When we think of a traditional letter, we don’t think of headlines. We think of an address block, a salutation and straight forward letter. That’s what we all expect from a letter from a friend (boy, that’s nostalgic), from the bank or from your lawyer. Business mail. Nothing fancy. Just a simple message.
But we’ve learned over the years is that letters with headlines (and even some graphics) can produce higher response than letters with no headlines.
People read headlines before they read letter text (and even if they don’t read the text), so this makes sense. It may take away from the look and feel you’re expecting from a letter, but it will get your message across to more readers which should lead to higher response.
The Reply Card
Business Reply vs. Courtesy Reply
In my default package, I list the reply card as a business reply card – meaning a card that can be returned to you at no cost to the respondent. This is what you want ideally – especially for consumer mail where response hesitation may come from the fact that postage stamps are not readily available.
This is less of concern for B2B marketers because businesses often have a built-in process for sending out daily mail.
To have a business reply card, you need to set up a business reply account with post office. It’s a few hundred dollars for an annual permit and it could take a week or so to set up. After that, you only pay for replies that come to you (around $1 per piece).
If you don’t want to set up a business reply account, you can change your reply card to be a “courtesy” reply card. This means the respondent pays the postage (they would have to place a stamp on the reply card). As I said, this works better in B2B applications.
Reply Cards vs. Reply Slips (with Reply Envelopes)
A reply card works well in many applications, but there are some situations that require a reply slip and reply envelope.
If you are expecting responses to come in the form of checks and/or credit card information, you need to use an envelope. Fundraisers typically have a donation form along with a courtesy reply envelope. They use “courtesy” envelopes telling their donors that their donations can be better used for the cause than for paying for reply postage.
But it’s not just financial transactions. Sometimes, you are asking respondents to provide some personal information with their response – at least personal enough to warrant some privacy.
We use reply envelopes for survey mailings in which the completed survey is returned in a reply envelope.
Of course, a reply slip and reply envelope will cost more than just a reply card so that’s a consideration.
Expanded Reply Cards or Reply Slips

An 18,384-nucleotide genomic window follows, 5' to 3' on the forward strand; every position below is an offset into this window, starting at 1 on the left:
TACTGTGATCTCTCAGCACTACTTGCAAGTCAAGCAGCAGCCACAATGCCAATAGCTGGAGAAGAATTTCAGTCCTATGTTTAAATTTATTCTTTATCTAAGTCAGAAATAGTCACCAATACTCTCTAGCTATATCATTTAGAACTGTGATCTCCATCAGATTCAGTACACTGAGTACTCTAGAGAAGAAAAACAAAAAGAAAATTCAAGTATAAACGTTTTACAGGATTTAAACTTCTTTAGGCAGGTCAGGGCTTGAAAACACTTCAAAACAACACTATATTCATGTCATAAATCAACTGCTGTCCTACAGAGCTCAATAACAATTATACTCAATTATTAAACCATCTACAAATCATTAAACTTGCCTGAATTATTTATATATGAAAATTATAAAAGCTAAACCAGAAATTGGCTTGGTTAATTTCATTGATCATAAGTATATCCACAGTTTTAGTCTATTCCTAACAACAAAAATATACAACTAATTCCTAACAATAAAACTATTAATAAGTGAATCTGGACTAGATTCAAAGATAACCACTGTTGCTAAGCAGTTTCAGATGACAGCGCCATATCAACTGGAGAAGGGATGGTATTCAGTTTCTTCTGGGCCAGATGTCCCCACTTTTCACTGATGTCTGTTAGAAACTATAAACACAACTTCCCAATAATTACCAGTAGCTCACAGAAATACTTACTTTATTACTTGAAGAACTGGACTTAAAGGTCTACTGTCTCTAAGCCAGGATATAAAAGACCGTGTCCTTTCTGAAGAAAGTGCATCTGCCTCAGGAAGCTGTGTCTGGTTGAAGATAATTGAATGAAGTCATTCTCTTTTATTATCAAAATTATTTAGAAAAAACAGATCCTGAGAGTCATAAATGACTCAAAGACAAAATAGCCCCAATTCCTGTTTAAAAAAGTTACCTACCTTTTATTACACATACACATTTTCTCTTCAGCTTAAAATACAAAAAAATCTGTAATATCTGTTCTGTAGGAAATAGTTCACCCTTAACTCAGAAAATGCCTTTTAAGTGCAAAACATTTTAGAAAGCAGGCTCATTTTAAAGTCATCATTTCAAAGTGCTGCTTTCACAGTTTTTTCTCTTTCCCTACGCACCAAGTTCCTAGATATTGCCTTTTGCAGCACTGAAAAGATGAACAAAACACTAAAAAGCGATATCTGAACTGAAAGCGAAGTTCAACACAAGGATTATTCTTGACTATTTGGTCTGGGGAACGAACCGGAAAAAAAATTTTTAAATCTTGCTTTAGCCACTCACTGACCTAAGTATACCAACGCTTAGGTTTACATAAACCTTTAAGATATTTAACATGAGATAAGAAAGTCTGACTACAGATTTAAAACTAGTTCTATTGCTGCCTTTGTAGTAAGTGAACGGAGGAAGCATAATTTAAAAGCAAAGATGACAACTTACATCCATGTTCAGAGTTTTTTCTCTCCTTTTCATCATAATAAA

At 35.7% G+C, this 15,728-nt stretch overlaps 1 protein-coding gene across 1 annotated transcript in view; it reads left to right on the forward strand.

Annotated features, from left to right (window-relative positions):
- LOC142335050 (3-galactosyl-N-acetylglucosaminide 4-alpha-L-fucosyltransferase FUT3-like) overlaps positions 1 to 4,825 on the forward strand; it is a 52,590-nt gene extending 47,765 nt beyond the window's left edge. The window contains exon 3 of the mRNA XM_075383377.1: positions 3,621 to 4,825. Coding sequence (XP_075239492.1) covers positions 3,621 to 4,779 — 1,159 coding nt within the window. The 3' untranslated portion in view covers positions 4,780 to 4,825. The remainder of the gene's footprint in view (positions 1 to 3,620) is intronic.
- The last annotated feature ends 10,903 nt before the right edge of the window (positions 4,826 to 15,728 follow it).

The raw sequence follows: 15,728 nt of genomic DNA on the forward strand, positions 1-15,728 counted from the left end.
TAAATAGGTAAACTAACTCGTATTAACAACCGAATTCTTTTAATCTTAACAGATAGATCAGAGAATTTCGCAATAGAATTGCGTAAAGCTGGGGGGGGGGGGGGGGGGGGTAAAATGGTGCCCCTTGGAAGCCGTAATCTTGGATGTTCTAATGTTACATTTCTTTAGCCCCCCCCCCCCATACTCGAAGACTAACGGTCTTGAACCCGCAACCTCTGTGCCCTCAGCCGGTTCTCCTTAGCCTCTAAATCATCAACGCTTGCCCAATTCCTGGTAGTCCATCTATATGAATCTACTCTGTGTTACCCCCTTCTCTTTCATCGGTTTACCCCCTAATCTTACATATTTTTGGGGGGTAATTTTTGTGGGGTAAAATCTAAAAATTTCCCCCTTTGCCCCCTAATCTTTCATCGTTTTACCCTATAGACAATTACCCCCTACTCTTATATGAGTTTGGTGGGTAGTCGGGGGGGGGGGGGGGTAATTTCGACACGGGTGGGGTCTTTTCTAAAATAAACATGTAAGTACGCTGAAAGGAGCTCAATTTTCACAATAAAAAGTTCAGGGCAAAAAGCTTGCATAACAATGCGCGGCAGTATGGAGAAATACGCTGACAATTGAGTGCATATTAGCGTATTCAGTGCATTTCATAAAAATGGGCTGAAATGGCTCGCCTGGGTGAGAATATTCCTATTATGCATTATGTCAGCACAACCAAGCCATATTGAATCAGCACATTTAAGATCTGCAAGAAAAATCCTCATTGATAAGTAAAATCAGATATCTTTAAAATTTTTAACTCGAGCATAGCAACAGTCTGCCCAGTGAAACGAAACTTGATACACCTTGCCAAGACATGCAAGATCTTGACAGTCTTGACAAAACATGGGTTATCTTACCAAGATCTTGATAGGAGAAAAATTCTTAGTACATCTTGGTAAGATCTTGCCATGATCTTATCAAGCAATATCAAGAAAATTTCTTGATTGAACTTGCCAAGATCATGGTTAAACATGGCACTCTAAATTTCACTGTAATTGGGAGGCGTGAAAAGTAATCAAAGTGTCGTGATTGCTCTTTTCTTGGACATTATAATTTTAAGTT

Occasionally, we design two-panel reply cards or reply slips. These are often folded and perforated so the two panels can be separated. One panel is returned for response; the other panel stays with the recipient to reinforce the message.
If we are using a large envelope, such as a 6×9, we might design a large reply card of which only a portion is the mail-back reply card.
No Reply Device
Of course, some clients don’t want to deal with reply mail and choose to skip this piece entirely.
They want phone calls – and phone calls only.
Don’t we all. Phone calls are great leads (much better than reply mail leads) because you have them on the phone.
But be warned, when you only provide a phone call option for a free quote or to learn more, you will get fewer leads. That’s just a fact.
For all of our direct mail campaigns, we recommend multiple response channels – meaning reply mail, the phone and a dedicated landing page.
A landing page (not your home page) will provide more responses from those who may be interested in what you offer but are not ready to hop the phone to speak to a sales rep.
The Role of Personalization
When you look at the overall cost of a direct mail campaign, the two biggest factors are postage and printing.
There’s nothing you can do with postage other than take advantage of every pre-sorting and pre-barcoding discount available.
Printing costs are determined obviously by how much printing is involved. More specifically, how many components are in the mailing package and how many mailing packages will be produced.
But personalization can also play a big role.
Consider a mailing that has a personalized envelope, a personalized letter and a personalized reply card. Each of these three pieces will need to be personally addressed separately and then they will need to matched for inserting and double-checked to make sure they go into the right envelope.
This is three-way personalization and it comes with signification costs. Why? Because in addition to printing, each piece needs to be separately personalized.
But you don’t need to personalize everything.
As long as an address appears on the outer envelope (or through a window), your mail will be delivered – and that’s half the battle. If you use a window, you can place your address on either the letter or the reply card and have it show through a window – giving you two-way personalization for the price of one.
Extensive personalization may very well improve your response rate. But there’s no guarantee. The only guarantee is that it will increase your costs.
Letter mail is a popular direct mail format – perhaps the most popular format for seasoned direct marketers. And while we may have our preferences, there is no such thing as an established letter mail package.
What works for you may not work for the next person.
If you’d like to discuss your own letter mail package, call us to schedule a free strategy session.